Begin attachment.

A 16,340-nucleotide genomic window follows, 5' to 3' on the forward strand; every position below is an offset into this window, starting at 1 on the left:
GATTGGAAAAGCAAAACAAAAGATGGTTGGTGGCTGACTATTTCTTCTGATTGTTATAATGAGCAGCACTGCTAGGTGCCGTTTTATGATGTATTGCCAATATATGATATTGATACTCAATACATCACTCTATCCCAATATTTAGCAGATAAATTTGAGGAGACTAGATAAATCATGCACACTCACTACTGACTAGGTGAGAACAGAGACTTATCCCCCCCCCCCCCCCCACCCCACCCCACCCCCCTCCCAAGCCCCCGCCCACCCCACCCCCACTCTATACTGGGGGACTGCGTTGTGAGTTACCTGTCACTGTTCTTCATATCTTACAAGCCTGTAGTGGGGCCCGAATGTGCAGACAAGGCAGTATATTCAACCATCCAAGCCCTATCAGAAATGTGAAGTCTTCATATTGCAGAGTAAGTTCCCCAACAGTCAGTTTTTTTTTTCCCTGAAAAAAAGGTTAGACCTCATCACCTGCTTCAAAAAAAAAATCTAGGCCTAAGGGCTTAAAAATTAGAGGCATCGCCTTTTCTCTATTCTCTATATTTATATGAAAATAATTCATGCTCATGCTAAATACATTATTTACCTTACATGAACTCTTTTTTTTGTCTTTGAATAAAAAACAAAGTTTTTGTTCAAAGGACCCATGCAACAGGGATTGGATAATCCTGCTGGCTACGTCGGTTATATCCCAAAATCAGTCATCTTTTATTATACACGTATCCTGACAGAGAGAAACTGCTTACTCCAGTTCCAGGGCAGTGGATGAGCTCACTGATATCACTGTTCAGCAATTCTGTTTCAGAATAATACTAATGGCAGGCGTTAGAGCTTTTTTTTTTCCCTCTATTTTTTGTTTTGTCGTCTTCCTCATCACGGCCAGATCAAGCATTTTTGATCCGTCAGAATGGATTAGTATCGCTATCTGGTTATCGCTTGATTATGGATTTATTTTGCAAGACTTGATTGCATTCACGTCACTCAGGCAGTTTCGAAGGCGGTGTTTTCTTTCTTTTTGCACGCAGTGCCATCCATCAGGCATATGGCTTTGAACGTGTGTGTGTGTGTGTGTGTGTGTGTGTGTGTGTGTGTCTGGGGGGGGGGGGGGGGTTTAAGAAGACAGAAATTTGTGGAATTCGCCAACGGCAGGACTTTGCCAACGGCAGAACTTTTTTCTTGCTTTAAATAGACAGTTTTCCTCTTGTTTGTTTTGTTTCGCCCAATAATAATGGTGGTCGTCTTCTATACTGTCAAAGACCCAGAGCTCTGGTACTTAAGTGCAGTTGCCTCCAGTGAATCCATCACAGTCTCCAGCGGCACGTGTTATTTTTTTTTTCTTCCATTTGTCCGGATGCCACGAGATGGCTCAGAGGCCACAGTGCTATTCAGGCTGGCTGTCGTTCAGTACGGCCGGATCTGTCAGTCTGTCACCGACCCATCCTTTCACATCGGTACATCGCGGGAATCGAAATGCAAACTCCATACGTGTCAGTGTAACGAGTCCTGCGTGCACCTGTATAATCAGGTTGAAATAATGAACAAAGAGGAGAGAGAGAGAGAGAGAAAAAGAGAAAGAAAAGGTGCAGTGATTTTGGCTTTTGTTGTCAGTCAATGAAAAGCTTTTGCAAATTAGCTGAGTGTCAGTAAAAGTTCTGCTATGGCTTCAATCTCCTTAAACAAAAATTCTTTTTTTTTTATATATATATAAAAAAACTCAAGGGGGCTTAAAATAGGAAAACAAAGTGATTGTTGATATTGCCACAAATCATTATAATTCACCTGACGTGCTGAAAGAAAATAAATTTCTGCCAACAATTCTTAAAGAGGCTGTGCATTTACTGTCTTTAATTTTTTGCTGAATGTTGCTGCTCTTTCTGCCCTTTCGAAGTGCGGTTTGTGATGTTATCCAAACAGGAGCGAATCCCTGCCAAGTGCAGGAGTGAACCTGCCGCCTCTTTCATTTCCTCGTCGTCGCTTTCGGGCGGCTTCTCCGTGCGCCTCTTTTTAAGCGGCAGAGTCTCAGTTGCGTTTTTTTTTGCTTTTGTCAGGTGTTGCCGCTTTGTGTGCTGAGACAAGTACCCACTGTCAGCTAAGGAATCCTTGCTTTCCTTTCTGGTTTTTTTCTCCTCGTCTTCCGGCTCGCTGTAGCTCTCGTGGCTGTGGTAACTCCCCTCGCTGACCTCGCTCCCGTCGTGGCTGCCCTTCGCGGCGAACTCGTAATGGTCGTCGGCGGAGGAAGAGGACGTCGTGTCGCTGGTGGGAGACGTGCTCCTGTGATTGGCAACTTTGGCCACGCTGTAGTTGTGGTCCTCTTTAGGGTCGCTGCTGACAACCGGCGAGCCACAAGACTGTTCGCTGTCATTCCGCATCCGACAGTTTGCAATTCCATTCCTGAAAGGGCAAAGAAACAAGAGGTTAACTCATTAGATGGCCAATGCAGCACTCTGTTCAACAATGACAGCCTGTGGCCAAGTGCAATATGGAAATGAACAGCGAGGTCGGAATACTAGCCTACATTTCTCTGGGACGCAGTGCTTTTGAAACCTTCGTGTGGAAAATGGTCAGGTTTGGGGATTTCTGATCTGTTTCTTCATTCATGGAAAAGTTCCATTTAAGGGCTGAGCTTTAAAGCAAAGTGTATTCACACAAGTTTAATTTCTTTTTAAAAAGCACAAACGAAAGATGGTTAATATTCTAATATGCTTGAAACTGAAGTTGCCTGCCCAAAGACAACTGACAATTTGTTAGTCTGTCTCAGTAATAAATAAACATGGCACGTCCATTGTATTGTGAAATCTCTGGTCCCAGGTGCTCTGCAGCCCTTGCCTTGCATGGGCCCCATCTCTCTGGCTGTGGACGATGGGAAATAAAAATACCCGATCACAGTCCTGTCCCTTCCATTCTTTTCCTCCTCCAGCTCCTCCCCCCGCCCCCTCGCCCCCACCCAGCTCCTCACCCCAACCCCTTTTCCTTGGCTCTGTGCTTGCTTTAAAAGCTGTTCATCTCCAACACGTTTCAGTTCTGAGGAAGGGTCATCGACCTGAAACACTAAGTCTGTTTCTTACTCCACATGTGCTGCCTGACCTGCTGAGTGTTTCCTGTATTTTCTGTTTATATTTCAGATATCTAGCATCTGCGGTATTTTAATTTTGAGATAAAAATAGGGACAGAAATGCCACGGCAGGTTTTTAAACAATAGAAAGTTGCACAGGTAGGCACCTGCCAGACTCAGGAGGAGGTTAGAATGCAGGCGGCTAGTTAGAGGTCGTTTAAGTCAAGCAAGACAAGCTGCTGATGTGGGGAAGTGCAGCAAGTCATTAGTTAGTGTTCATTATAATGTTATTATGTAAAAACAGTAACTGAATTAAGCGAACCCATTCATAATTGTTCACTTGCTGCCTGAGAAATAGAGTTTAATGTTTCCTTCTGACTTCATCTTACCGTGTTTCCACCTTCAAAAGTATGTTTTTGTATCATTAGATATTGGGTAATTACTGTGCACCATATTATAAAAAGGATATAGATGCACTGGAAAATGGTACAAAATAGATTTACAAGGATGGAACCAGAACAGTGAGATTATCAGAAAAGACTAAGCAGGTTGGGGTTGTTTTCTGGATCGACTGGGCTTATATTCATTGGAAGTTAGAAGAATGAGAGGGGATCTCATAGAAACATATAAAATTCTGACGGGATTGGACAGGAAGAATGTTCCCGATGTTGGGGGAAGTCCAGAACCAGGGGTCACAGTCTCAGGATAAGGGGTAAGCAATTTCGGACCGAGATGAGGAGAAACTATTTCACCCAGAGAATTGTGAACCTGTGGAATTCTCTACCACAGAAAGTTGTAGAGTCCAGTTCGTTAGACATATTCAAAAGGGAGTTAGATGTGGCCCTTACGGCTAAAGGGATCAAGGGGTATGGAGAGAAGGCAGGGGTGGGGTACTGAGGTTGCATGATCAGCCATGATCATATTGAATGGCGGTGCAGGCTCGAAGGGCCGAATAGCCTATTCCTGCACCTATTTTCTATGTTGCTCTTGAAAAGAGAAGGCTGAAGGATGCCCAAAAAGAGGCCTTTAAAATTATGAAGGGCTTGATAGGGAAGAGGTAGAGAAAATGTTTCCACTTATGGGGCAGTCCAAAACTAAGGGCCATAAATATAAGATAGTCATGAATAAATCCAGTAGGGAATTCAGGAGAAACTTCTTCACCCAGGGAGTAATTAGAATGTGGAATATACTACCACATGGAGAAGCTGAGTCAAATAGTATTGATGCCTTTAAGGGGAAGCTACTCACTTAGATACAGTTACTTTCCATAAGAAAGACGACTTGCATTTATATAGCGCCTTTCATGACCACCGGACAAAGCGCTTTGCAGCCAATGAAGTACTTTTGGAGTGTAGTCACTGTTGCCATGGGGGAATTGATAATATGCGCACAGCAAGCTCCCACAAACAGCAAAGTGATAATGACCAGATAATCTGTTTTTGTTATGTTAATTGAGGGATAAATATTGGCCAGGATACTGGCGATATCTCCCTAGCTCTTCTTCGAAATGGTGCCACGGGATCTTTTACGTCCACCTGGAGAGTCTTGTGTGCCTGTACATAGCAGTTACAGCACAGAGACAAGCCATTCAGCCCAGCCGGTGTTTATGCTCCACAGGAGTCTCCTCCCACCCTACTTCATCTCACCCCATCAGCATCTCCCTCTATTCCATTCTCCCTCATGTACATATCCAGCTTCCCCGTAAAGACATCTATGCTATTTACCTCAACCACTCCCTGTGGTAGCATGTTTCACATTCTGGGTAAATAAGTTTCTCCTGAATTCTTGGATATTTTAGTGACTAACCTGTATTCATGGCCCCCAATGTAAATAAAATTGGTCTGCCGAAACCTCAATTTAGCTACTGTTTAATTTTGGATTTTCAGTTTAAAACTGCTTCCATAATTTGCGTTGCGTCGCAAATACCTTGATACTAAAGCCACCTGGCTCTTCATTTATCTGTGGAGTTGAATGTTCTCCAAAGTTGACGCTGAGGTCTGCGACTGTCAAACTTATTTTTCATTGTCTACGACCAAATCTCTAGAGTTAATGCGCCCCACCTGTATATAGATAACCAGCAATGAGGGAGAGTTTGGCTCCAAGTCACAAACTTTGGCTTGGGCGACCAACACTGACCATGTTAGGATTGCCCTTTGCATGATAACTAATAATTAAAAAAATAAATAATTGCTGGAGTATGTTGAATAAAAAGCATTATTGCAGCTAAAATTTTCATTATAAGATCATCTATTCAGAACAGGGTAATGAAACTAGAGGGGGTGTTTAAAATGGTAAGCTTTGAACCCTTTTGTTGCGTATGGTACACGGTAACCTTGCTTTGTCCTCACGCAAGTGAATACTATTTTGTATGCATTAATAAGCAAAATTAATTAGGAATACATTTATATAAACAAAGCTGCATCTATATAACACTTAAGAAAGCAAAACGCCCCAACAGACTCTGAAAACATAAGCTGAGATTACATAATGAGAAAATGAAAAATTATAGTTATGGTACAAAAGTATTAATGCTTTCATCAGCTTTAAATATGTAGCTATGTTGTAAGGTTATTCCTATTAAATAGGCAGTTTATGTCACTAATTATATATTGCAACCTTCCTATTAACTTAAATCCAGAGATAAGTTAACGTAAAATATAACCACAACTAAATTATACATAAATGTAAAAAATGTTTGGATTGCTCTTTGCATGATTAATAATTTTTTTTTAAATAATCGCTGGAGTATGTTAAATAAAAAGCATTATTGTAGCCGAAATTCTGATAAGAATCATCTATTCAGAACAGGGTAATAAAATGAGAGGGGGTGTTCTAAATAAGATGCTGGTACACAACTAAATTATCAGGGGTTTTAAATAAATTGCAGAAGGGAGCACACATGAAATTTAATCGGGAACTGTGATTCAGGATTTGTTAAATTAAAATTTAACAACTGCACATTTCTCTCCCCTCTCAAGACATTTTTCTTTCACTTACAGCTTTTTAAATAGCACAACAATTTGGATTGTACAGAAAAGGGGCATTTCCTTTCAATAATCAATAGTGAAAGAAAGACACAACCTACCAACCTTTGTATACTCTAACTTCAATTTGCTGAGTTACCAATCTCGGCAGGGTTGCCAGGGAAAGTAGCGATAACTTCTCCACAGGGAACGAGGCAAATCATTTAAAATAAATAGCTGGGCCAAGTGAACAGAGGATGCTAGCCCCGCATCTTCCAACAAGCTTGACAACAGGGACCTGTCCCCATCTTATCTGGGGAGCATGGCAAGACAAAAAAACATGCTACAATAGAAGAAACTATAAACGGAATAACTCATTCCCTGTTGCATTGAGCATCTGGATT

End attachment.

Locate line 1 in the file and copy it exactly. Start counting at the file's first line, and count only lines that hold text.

A 16,340-nucleotide genomic window follows, 5' to 3' on the forward strand; every position below is an offset into this window, starting at 1 on the left: